The Sahel, failed States or failed Aid ?

Pr. Marc Lavergne, Senior Fellow Researcher (Emeritus) on MENA & Horn of Africa at the French National Center for Scientific Research (French).

The recent summoning by President Macron of the Sahelian leaders has been met with sharp popular criticism in France’s former colonies. The French president bluntly accused his African colleagues of lack of determination in the common fight against Daesh and its local epigones. But their offended reaction, although they are indeed for most of them devoted to French interests, – and therefore lacking internal legitimacy -, has joined the anger of the population against the inefficiency of the French army deployed in the Sahel for the past five years. These 4500 men  are obviously to little to control a desert space wider than the whole of Europe ; they are therefore failing to chase  the rebel armed groups, and even to protect the population from terrorist groups, as well as from increasing violent rifts  between herders and farmers.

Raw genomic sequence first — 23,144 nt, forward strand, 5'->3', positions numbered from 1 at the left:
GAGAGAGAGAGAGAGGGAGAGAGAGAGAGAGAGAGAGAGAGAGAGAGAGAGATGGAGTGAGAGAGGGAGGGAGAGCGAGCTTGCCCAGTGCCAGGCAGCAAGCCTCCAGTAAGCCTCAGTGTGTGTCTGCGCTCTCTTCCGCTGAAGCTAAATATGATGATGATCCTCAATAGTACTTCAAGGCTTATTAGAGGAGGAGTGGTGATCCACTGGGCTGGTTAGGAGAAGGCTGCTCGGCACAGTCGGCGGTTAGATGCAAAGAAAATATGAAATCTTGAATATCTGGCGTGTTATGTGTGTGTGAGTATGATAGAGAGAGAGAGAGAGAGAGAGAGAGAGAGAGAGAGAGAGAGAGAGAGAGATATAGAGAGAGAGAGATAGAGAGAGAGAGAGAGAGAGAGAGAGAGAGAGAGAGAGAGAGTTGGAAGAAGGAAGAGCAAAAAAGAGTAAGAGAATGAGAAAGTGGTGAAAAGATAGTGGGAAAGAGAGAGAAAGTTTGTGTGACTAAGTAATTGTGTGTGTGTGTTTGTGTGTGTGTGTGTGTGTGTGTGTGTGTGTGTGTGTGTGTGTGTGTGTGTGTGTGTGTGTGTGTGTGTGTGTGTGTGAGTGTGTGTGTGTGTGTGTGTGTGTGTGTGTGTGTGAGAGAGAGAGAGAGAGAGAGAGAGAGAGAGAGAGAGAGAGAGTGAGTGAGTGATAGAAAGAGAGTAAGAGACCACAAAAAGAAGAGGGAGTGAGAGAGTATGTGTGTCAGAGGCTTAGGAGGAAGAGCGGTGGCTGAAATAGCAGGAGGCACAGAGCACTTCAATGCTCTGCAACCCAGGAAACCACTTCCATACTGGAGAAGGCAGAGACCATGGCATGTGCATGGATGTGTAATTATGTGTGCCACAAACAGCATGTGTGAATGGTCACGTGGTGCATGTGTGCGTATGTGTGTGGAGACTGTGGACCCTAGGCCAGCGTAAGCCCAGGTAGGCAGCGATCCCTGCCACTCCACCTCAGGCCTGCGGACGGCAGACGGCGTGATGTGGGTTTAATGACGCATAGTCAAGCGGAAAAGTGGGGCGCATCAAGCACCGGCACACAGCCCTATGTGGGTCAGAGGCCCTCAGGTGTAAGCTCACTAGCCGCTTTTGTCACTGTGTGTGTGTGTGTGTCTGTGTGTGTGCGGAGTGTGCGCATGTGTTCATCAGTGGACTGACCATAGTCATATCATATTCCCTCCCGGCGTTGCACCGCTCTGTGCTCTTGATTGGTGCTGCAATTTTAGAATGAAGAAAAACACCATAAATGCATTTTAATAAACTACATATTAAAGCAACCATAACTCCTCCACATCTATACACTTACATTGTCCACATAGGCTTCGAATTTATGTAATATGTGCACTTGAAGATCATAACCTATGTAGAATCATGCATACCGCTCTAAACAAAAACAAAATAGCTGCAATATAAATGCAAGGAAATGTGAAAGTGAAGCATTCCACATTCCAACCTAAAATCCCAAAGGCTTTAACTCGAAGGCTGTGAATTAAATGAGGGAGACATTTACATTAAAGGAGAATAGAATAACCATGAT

France has tried to train and motivate local armies, but with little success ; the issue is not so much about ability or armament than about motivation. Sahelian Africa more and more appears as failed states, and European countries are not enthusiastic in joining France in this peculiar “fight against terrorism”, likely considering that the issue is just the result of French post-colonial behaviour, since iindependance was granted to these countries back in 1960.

It is perhaps hard to admit, but the main cause of this collapse of Sahelian States lies in the fall and killing, on Nicolas Sarkozy’s  initiative, of Mouammar al Kadhafi : the Libyan dictator was spending a good part of his oil wealth to support the national budgets south of the Sahara, while the Libyan economy was giving jobs to thousands of the youth of neighbouring countries. But it is little doubt that he was equally supporting the French president’s electoral campaigns… France, despite its abundant official aid for development, has done little, if any, effort to tackle the main challenges of these states : while desertification and climate change are easy to blame, little if any effort at all was put on education and health outside main cities. With a population doubling every 20 years, the focus should urgently be put on girl’s education and forbidding of early weddings,..as well as training youth for the jobs needed by an increasingly urban population. This would both solve the problem of employment of youth increasingly joining armed groups and traffickers, and that of massive and desperate outmigration towards Europe.